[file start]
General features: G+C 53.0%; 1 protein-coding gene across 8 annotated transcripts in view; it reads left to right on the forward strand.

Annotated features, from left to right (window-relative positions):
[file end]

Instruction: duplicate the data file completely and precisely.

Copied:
General features: G+C 53.0%; 1 protein-coding gene across 8 annotated transcripts in view; it reads left to right on the forward strand.

Annotated features, from left to right (window-relative positions):